WEST TERRE HAUTE —
West Vigo Middle School on Friday dedicated the Kesler Veterans Memorial Garden, which surrounds the school’s flag pole, along with a new U.S. flag.
It was part of the school’s Veterans Day program to honor all veterans, including John and Maxine Kesler, both deceased World War II veterans who annually attended the school’s program.
“They were so vital in this community in keeping patriotism alive. They were very visible in our school during Veteran’s Day and anytime we needed anything for our citizenship education, they were here to help,” Melanie Beaver, a seventh-grade language arts teacher who coordinated the program, said of the Keslers.
“It is important at our school that we show our students that Veterans Day is an attitude, not a 24-hour period, so that garden at the front of our school will show students that,” said Beaver, whose nephew, Army Pvt. Robert W. Murray Jr., was killed in 2005 while serving in Afghanistan.
Veterans Day is Sunday, with observance on Monday.
Technology and business students at the school designed and fabricated a plaque that will be placed at the base of the memorial.
A new flag was also presented to Brad Kesler, a son of John and Maxine Kesler. John Kesler, who died two years ago, was a sergeant in the U.S. Army, while Maxine, who died in August, was a nurse, with the rank of first lieutenant.
“We went to every Veterans Day event, parade and [the] Highland Lawn cemetery since I was a child,” Brad Kesler, 61, said before the program’s start. “It was important for both of them, being both veterans, to honor veterans.”
Brad recalled a Veterans Day when his mother, suffering from Alzheimer’s, went to an event where former Indiana Gov. Joe Kernan spoke. His mother started walking toward the governor.
“I asked her where she was going. She said she wanted to talk to him. I told her the governor doesn’t have time to talk to us. She gave me that look and said he will talk to me,” Brad said, as tears welled in his eyes.
“A security guard put out his hand and she just brushed it aside and walked right up to the governor. She said, ‘I am Maxine Kesler.’ He said, ‘Yes ma’am.’ She said, ‘You know there were women who fought in World War II, don’t you?’ ” Brad Kesler recalled.
“He said, ‘Yes I try to talk about them,’ ” Brad Kesler said. Maxine then said, ‘I listened to your entire speech and you never mentioned women one time.’ Gov. Kernan started to say something and then he looked at her and he said, ‘Ms. Kesler, I have 10 more stops to make today. I guarantee you I will mention women at every one,’ ” Kesler said.
Kesler said his mother “was very proud of the women who served today and there has been such movement up in the ranks for women. My mother was on an island in the Philippines with 9,000 soldiers and seven nurses,” Brad Kesler said. “She went through the Panama Canal and talked about all the big guns being alongside of it to protect it and saw Admiral Halsey’s fleet sail out of Pearl Harbor. She saw things we read about in history books.”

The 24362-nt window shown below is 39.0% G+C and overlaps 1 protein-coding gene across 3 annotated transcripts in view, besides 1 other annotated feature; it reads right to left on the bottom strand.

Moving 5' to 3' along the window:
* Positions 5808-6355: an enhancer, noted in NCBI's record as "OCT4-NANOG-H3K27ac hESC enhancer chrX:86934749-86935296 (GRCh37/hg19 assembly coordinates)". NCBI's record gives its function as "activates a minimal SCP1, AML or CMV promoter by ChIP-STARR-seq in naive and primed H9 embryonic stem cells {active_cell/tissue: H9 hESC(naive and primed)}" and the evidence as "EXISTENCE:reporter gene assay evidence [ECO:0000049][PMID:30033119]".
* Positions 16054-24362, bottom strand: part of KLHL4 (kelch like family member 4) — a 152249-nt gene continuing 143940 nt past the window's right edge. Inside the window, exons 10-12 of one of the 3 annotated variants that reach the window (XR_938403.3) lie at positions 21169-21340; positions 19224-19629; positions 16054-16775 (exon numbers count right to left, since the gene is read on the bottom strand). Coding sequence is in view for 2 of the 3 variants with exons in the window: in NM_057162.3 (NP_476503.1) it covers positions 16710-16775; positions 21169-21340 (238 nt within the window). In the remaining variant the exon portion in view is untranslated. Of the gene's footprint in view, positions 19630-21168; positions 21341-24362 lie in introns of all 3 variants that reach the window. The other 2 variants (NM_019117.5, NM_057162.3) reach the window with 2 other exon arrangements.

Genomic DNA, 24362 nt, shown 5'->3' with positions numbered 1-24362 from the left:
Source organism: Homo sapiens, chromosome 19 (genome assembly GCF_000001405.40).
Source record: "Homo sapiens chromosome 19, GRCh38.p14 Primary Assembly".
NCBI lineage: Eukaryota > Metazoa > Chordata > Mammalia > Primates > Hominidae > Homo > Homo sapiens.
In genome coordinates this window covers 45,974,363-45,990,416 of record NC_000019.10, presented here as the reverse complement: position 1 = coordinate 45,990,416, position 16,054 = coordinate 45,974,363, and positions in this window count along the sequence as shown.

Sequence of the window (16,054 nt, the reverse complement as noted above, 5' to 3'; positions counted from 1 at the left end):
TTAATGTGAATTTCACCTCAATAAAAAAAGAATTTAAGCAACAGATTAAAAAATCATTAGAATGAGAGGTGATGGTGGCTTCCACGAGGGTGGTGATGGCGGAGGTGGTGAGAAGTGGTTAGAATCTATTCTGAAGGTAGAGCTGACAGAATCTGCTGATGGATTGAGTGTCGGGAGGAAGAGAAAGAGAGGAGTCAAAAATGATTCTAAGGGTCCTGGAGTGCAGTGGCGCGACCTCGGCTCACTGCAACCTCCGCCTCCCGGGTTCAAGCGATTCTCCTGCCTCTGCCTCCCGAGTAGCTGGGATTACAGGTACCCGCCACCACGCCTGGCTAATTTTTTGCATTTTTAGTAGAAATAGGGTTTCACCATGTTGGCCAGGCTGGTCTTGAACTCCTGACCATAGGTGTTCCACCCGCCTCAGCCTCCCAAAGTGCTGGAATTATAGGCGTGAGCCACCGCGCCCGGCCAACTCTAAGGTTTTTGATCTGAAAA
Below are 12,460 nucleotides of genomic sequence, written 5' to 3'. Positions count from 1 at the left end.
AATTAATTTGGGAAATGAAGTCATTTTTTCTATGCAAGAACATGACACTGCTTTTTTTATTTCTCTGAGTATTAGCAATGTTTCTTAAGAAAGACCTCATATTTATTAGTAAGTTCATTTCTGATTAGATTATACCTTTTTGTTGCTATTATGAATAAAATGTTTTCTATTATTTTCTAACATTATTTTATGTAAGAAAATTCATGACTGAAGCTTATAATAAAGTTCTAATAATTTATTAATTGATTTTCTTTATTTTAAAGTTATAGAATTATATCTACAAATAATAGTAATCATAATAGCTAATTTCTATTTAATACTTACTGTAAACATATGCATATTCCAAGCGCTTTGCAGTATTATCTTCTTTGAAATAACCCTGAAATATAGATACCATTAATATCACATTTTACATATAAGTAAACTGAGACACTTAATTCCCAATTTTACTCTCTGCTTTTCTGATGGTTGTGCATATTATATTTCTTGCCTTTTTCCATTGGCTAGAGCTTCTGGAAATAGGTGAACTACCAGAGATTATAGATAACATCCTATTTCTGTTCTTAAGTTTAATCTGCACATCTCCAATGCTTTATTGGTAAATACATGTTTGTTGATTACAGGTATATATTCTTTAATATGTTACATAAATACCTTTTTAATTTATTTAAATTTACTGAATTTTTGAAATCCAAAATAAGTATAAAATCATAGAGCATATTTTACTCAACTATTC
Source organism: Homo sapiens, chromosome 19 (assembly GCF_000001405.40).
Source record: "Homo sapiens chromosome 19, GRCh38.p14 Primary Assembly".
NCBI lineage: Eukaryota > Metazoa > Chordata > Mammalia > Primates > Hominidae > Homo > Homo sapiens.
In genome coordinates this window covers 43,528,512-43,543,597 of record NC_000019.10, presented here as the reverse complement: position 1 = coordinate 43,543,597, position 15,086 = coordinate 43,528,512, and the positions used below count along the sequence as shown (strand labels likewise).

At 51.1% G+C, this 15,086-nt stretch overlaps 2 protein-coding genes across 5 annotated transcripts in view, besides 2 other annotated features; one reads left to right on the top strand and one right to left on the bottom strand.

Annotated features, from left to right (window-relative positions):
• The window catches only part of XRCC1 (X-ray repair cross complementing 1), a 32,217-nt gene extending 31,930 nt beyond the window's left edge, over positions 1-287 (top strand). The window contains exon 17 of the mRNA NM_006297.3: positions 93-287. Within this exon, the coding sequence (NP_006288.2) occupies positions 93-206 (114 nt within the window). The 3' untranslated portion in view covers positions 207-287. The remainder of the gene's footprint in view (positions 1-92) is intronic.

World War II changed their whole life, Brad Kesler said, as the GI bill allowed his father to go through school to become an attorney.
Maxine Kesler served in Manila in the Philippine Islands, where she treated U.S. soldiers and Japanese prisoners, and served at Biak Island. She was awarded the World War II Victory Medal, Asiatic Pacific Victory Medal, Philippine Independence Ribbon and Good Conduct Medal.
John Kesler also served in the U.S. Army in the South Pacific, receiving four Bronze Stars. He was commissioned as a Sagamore of the Wabash by former Gov. Kernan.
Alice Shorter, a seventh-grade science teacher at the middle school, spoke of how hard it is for mothers to send their children into war. Her son, Army Capt. Kyle C. Shorter, on military leave, attended the program in uniform.
“We mothers experience emotions and have a perspective different from soldiers who can try to only understand why we worry and cry so much,” she said. “Military parents often say that we did not volunteer, but we also serve. As any Army mom will say, it’s a whole different part of your heart when it is your child,” Shorter told students gathered for the program.
“Sending your son or daughter to war is one of the most difficult experiences a parent can have. You spend 18 years or more protecting your child. Then you are called upon them to be brave and courageous as you see them off to a place where mortal danger is a daily fact of life,” Shorter said.
Shorter said modern day communications make it easier to stay in touch with relatives, but the wait is often difficult between talks. “We talk about our soldiers. We live for the opportunity to talk with them and we wait for another chance to talk to them again,” she said.
“We cry when they haven’t called or written and we cry when they do. We cry because we are frightened for them and because we miss them. We cry when they leave, when they return and when they leave again,” she said. “There is nothing like a good cry to set your head straight. We moms say that our tears are our liquid love, straight from our hearts to our eyes,” Shorter said.
Reporter Howard Greninger can be reached at (812) 231-4204 or howard.